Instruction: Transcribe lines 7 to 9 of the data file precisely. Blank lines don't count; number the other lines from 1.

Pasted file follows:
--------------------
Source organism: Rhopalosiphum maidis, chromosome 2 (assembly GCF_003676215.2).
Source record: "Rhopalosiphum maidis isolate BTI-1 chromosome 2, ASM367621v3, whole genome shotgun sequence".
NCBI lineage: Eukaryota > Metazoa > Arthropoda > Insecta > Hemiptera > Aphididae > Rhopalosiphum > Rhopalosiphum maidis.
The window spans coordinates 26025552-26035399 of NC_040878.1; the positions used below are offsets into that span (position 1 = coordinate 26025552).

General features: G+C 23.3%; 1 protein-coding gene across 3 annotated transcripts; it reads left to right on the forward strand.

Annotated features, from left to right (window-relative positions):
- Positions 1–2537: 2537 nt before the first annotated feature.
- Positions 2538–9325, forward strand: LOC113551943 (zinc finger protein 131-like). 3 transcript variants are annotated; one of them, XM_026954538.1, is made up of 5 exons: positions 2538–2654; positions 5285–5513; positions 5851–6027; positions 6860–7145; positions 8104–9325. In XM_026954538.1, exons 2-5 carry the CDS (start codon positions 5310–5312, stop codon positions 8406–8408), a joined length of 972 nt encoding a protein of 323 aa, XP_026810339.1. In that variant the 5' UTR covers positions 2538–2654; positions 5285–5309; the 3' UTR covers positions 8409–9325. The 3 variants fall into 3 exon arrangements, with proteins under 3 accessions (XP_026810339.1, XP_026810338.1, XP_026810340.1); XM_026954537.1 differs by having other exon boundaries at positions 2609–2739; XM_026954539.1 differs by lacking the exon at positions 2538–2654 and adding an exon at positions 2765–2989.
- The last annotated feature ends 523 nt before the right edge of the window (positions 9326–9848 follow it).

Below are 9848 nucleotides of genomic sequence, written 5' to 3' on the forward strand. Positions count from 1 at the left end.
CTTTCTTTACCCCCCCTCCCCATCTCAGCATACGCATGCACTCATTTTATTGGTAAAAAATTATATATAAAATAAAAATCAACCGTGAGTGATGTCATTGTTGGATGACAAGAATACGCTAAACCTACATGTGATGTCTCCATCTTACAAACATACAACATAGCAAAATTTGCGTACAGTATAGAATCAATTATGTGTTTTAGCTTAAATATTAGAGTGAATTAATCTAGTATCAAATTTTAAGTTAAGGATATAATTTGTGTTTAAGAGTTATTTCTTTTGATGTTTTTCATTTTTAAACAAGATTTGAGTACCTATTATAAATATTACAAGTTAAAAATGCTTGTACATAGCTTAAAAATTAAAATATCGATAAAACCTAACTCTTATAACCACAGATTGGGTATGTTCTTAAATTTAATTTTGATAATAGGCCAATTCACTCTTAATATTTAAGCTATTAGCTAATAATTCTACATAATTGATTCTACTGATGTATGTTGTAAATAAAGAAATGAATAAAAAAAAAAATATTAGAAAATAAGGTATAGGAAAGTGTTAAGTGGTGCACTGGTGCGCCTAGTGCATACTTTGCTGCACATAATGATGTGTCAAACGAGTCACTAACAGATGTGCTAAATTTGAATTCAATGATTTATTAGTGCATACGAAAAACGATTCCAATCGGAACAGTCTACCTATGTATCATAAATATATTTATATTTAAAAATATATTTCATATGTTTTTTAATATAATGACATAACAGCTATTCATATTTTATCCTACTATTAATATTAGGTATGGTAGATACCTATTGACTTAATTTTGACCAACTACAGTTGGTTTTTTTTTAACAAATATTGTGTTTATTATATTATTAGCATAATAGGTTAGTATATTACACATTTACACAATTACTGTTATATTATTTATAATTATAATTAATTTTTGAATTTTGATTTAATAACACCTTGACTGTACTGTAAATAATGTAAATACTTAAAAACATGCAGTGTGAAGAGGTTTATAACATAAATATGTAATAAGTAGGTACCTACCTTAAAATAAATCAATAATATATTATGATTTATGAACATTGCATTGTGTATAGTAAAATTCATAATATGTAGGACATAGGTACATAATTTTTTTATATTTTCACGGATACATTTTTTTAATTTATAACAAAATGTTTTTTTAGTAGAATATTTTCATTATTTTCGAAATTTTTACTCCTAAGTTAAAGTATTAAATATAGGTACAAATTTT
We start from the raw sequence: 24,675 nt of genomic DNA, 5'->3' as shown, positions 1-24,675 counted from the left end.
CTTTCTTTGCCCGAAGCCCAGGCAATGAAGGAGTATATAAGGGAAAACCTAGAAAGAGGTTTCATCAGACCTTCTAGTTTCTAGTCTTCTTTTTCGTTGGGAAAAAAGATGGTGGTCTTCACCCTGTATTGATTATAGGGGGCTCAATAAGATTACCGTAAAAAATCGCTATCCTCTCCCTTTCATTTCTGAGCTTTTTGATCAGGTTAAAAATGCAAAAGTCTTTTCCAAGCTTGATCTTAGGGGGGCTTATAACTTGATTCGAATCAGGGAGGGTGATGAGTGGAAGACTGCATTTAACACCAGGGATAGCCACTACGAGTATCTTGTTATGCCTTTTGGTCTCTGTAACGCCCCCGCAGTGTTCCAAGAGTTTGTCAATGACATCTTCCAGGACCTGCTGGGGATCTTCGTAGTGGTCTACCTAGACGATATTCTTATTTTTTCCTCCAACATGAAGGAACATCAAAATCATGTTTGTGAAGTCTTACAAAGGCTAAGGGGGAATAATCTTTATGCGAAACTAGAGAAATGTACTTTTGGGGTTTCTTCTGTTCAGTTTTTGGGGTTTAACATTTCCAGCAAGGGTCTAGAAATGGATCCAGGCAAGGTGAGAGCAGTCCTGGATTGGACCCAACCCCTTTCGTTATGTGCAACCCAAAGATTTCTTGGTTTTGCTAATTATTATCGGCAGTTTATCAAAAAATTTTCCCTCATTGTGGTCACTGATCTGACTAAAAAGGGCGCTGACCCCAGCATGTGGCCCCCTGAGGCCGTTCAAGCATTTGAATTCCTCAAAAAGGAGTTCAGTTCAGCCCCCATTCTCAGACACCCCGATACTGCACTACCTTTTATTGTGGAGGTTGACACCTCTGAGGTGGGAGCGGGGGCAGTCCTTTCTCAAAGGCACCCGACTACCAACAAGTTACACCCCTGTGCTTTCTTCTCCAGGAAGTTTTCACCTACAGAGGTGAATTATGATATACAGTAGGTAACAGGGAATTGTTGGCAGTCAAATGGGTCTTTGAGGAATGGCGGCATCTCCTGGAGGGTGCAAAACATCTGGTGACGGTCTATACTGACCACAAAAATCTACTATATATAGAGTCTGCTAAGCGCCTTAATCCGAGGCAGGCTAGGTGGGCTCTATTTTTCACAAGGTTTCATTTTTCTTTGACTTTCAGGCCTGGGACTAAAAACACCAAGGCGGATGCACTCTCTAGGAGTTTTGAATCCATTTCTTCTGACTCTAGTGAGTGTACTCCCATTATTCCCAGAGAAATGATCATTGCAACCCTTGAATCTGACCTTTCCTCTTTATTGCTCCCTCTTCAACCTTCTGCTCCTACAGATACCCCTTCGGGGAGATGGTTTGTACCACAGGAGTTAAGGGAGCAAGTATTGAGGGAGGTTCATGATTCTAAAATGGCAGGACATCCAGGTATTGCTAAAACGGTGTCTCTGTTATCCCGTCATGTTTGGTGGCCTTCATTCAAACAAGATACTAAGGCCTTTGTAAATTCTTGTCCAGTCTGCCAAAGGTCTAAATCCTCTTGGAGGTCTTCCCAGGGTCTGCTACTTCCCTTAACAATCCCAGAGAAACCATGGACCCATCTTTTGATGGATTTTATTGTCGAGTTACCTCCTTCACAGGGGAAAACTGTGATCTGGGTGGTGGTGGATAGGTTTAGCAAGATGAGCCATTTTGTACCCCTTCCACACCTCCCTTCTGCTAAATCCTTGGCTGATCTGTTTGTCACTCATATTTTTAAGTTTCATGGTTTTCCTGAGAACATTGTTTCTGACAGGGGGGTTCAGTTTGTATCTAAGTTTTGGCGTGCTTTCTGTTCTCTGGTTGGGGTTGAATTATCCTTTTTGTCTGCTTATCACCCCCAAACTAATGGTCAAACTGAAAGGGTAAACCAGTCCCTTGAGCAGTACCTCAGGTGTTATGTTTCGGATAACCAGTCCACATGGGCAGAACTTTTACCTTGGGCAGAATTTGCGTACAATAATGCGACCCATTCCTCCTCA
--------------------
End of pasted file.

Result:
- Positions 1–2537: 2537 nt before the first annotated feature.
- Positions 2538–9325, forward strand: LOC113551943 (zinc finger protein 131-like). 3 transcript variants are annotated; one of them, XM_026954538.1, is made up of 5 exons: positions 2538–2654; positions 5285–5513; positions 5851–6027; positions 6860–7145; positions 8104–9325. In XM_026954538.1, exons 2-5 carry the CDS (start codon positions 5310–5312, stop codon positions 8406–8408), a joined length of 972 nt encoding a protein of 323 aa, XP_026810339.1. In that variant the 5' UTR covers positions 2538–2654; positions 5285–5309; the 3' UTR covers positions 8409–9325. The 3 variants fall into 3 exon arrangements, with proteins under 3 accessions (XP_026810339.1, XP_026810338.1, XP_026810340.1); XM_026954537.1 differs by having other exon boundaries at positions 2609–2739; XM_026954539.1 differs by lacking the exon at positions 2538–2654 and adding an exon at positions 2765–2989.
- The last annotated feature ends 523 nt before the right edge of the window (positions 9326–9848 follow it).